Latest 2016 Presidential Polls: Clinton Moves Into Huge Lead After Release Of Trump Tapes, Donald Trump Headed For Biggest Loss In A Generation

Latest 2016 Presidential Polls: Clinton Moves Into Huge Lead After Release Of Trump Tapes, Donald Trump Headed For Biggest Loss In A Generation

The latest 2016 presidential polls are pointing to what could be a historic loss for Donald Trump, with Hillary Clinton climbing toward her largest lead in the wake of the damaging Trump Tapes release on Friday.

Clinton had already been building her lead against Donald Trump in the lead-up to Friday’s bombshell revelation, a tape recorded in 2005 and released by the Washington Post that showed Trump bragging about sexually assaulting women that he found attractive. The Trump Tapes, as the revelation has come to be known, led to droves of top Republican officials denouncing the GOP nominee, and the Republican National Committee has even decided to pull critical funding from Trump to instead focus on down-ballot races.

But the true effects of the Trump Tapes were not seen until the first presidential polls to include Friday. Those polls are now out, and they’re not pretty for Trump.

A new NBC-Wall Street Journal poll shows that Clinton leads Donald Trump by 14 points in a one-on-one race, up from five points in the previous poll. She leads by 11 points when third-party candidates are included. That is close to the largest lead Clinton has seen in the race against Donald Trump.

As the Washington Post noted, the release of the politically damaging Trump Tapes had a big effect on likely voters.

It’s clear that part of Trump’s problem stems directly from the tape. Forty-one percent of respondents said that Trump’s comments were “completely unacceptable.” More than half disagreed with a statement that the tape was unimportant because it happened so long ago. Overall, voters view Clinton more negatively than positively by 10 points. They view Trump more negatively than positively by 34.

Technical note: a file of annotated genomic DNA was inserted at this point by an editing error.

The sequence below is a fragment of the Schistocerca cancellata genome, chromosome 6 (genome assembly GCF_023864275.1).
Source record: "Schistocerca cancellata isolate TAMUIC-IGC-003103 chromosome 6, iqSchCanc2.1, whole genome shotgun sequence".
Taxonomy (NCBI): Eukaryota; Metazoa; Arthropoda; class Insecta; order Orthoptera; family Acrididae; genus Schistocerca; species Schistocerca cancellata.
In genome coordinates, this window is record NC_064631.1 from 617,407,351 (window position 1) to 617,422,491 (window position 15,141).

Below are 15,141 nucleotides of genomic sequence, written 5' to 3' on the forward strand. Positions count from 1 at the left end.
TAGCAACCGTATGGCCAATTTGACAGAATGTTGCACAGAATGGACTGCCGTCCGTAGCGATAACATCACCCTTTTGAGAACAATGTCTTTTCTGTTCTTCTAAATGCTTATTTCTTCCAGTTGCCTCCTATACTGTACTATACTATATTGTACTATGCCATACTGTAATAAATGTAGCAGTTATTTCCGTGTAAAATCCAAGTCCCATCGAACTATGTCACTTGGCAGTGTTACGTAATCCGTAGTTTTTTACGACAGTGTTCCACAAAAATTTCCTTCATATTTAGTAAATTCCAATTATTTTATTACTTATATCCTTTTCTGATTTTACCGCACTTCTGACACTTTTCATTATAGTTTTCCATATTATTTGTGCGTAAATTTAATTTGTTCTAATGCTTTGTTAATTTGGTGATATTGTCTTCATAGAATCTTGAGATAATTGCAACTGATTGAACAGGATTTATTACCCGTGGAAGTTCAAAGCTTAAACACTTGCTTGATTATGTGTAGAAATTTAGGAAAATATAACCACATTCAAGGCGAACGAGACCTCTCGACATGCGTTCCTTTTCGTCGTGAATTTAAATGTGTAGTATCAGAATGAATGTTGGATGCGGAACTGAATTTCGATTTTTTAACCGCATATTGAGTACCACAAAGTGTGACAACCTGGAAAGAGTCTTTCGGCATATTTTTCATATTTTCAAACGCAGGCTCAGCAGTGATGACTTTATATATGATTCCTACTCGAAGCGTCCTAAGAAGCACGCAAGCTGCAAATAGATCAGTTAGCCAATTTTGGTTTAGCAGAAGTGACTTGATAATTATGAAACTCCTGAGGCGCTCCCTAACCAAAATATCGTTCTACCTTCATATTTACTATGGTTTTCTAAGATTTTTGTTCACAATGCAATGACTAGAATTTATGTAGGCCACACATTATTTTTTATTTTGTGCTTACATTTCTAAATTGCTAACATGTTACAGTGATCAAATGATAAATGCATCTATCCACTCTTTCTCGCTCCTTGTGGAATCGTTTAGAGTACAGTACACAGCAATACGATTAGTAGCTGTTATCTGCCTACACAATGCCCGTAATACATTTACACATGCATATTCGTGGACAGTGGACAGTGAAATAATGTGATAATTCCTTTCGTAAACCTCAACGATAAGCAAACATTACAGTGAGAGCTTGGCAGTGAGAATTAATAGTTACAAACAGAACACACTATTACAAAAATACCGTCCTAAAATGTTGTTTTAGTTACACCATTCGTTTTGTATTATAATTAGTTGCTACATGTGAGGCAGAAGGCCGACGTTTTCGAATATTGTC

While there is still more evidence needed to see if the poll is an outlier or the sign of a major shift toward Hillary Clinton, the 2016 presidential polls released this week indicate that it’s not a question of whether Clinton will win, but instead how much she will win by.

If the numbers from the latest presidential polls hold up, it could be a landslide of historic proportions for Hillary Clinton. Back in August, the poll aggregation and analysis site FiveThirtyEight explored what states Clinton would win if she were to pull away from Trump. The site found that if she were to win by 14 points — as the latest poll suggests — Clinton would take a total of 394 electoral votes, winning traditionally Republican states like South Carolina, Georgia, and Missouri.

While this would not rate among the most historic landslides, like Ronald Reagan’s crushing victory over Walter Mondale, it would be seen as a major accomplishment in a period of American politics that has become much more polarized.

And there are other advantages for Hillary Clinton that may not show up in the latest 2016 presidential polls. One of those is her ground game — Clinton has made considerable investments in building field offices and get-out-the-vote efforts in critical states, just as Barack Obama did before her. Trump has a paltry number of field offices, FiveThirtyEight noted, and in the wake of the Trump Tapes being released the RNC moved to shift away funding Trump would have needed to turn out voters on Election Day.

There are also rumors of more politically damaging tapes yet to come for Donald Trump, including footage from his time as star of The Apprentice. More bad news for Trump could sink his poll numbers even lower.

It’s not clear if the latest 2016 election polls will continue to show Hillary Clinton with a giant lead. Presidential races traditionally tighten in October, so there could still be some movement back toward Trump. Even if this does happen, it’s likely only going to lessen Clinton’s margin of victory from a historic landslide to a conventional one.

[Featured Image by Spencer Platt/Getty Images]